This tape opens with the end of Top Gear (the older, rubbish one) and a trailer for Friday Night Programmes.
Then, Thunderbirds and The Mighty Atom. On a press tour of a new nuclear power plant, the spokesman tells the reporters that “nothing can go wrong”
Cut to a familiar figure lurking round a corner.
Naturally, before too long, things are exploding. The Hood (for it is he) failed to get the plans for the reactor (which he appeared to be acquiring by photographing the outside of the buildings) but he vows to get them.
I love their Skype terminals. I wish Skype would really have the big ‘Sound Only Selected’ image on non-video calls.
After the plant explodes, an atomic cloud is drifting across the country, threatening major cities, but luckily it disperses, so panic over, obviously. I wish nuclear pollution worked like this in the real world.
12 months later, they’ve built another one. That’s impressive work, but I guess it is the future.
We get to see John relieving Alan on the space station – not that we get to see John actually back on Earth. Bt it’s nice is does actually get a break now and again.
The Hood infiltrates a government briefing on a top secret device – ‘The Mighty Atom’ – a fake mouse which can photograph anything. His disguise in impenetrable. Nobody would think that was a wig.
I always love how clearly labelled everything is in the Thunderbirds world.
The two chaps running the new atomic reactor are very proud that the whole thing is run by just the two of them, but this causes a bit of a problem when The Hood is able to walk round the whole plant setting up high explosives to blow it up. Some security might have been an idea.
Lady Penelope is visiting Tracy Island, and is keen to join in on a rescue, so she goes with Virgil in Thunderbird 2.
So, while the boys are busy rescuing, she’s sitting in TB2, so when the fake mouse is sent in to take pictures, all it gets are pictures of her being afraid of a mouse. Girl Power!
BBC Genome: BBC Two – 25th October 1991 – 18:00
The next episode, Vault of Death, opens with some atmospherically foggy shots of London, as Parker and Lady Penelope are breaking into the Bank of England. No, they haven’t gone to the dark side, they’re performing a real-life penetration test of the bank’s security.
So the bank fit a brand new vault, complete with a vacuum system that sucks all the air out. Naturally, someone gets trapped in there, so it’s up to International Rescue to get him out.
Meanwhile, Penelope and Parker are meeting with the head of the Bank of England, but when the emergency arises, He has a key to the vault, but Parker seems reluctant to take them back to the bank. He explains that an old prison friend of his has escaped, and had vowed to break into the vault, so he’s sure this emergency must be his friend, and he doesn’t want to get him into trouble.
So Penelope drives. Cue much hilarity at how bad a driver she is. Girl Power!
The boys try to get into the vault from underground, from the disused tube tunnels.
BBC Genome: BBC Two – 1st November 1991 – 18:00
More Top Gear before the next episode, and a trailer for Friday programmes.
Then, Operation Crash Dive. Clearly the team liked their model of the Fireflash aircraft, so it features here again.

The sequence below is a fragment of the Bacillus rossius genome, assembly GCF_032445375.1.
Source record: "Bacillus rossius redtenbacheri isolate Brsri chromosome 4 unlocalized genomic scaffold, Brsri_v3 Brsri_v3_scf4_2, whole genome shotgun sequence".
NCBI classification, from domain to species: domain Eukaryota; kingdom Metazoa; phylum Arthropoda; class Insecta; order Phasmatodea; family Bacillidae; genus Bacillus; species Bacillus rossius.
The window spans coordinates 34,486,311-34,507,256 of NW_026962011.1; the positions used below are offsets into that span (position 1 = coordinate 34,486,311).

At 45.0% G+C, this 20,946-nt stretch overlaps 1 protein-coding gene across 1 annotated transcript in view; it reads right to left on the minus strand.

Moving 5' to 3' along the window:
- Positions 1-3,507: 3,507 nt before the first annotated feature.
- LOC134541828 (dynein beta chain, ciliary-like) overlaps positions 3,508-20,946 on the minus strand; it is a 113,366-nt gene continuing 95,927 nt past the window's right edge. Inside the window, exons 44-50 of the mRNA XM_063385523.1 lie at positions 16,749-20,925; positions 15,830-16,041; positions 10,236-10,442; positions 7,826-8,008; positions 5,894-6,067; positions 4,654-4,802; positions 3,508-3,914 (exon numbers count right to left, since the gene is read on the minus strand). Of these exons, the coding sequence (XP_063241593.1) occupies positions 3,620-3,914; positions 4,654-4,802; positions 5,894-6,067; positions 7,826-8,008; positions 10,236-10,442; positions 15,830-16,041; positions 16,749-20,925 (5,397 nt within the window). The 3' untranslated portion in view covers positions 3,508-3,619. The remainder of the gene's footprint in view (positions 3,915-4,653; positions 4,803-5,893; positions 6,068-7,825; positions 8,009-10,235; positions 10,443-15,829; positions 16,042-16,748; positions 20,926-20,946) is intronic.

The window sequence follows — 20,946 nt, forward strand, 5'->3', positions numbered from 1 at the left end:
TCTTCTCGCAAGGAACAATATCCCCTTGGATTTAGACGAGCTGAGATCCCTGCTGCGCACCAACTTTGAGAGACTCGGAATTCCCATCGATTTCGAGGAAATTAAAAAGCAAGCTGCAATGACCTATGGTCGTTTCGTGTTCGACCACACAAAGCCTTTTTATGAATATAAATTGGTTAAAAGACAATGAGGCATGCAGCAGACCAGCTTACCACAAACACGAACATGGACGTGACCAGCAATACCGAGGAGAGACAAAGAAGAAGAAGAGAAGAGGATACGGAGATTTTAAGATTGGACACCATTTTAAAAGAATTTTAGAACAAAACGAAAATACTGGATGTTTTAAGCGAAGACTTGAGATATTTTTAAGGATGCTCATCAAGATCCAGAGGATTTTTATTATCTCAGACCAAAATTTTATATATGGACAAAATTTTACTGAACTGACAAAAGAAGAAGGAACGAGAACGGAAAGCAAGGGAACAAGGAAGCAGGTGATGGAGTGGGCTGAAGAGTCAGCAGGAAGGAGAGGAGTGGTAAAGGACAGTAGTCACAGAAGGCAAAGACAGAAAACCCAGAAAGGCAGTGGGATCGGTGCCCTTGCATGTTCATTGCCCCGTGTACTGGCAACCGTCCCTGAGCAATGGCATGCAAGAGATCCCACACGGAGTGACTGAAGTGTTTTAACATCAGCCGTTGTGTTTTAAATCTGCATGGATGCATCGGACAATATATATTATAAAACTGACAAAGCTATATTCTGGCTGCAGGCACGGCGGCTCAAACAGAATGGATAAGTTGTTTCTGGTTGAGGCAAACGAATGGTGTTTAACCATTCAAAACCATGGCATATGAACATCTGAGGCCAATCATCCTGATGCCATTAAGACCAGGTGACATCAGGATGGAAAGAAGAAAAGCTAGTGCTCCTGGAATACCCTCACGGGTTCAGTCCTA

Fireflashes keep crashing, with no sign of the crashed planes at their reported positions. And Alan (who’s actually on duty on T5 this time) notices that their reported position doesn’t match the position he’s tracking them to.
Thunderbirds 1, 2 and 4 are sent to the coast nearest the crash site, so we’re treated to some comical Irish bumpkins.
Gordon gets to do some rescuing. I like the ‘LightType’ device he uses to give messages to the crew trapped in the cockpit.
Rescue goes smoothly, but the mystery remains as to why the Fireflash crashes. The Tracys write a letter to the International Air Ministry offering to fly the craft, with a Thunderbird alongside to observe what’s going wrong. No email in the Thunderbird world.
The close the whole of London Airport for Thunderbird 2 to land, because of security. They sure to get a lot of consideration from the authorities for a private, some might say shadowy, organisation.
They manage to discover that each flight had been sabotaged by a man in the engine bay. Once again, I’m astounded that an airport that would close down entirely just because International Rescue are landing would not have enough security to spot a saboteur on three separate flights.
BBC Genome: BBC Two – 8th November 1991 – 18:00
Lastly on this tape, oddly devoid of an on-screen title, The Perils of Penelope, opens with the launch of Sunprobe, a rocket designed to fly into the sun.
Then we move to Paris as Penelope meets with an old friend, Sir Jeremy Hodge, who had helped International rescue when it was starting up. At her meeting someone tries to poison her. Sir Jeremy was working on the revolutionary new fuel process used in the Sunprobe, and his colleague Professor Borrinder has disappeared on a train journey to Anderbad.
Later, Penelope and Sir Jeremy are trapped in a cellar filling with gas. As Sir Jeremy pounds on the door he shouts “I Say! Open this door at once. We’re British.”
Given the title of this episode, it should come as no surprise that the climax involves Penelope tied to the tracks of a railway – although in this case she’s suspended in the path of a monorail, a modern variation.
There’s a brilliant shot at the end of the last-ditch rescue – Virgil shoots down the ropes holding her up, then jumps down to protect her. It’s almost moving. Did Virgil and Penelope have a thing going?
BBC Genome: BBC Two – 15th November 1991 – 18:00
After this episode, there’s a trailer for The Dream Machine.
Then the start of Delia Smith’s Christmas. The tape stops shortly into this.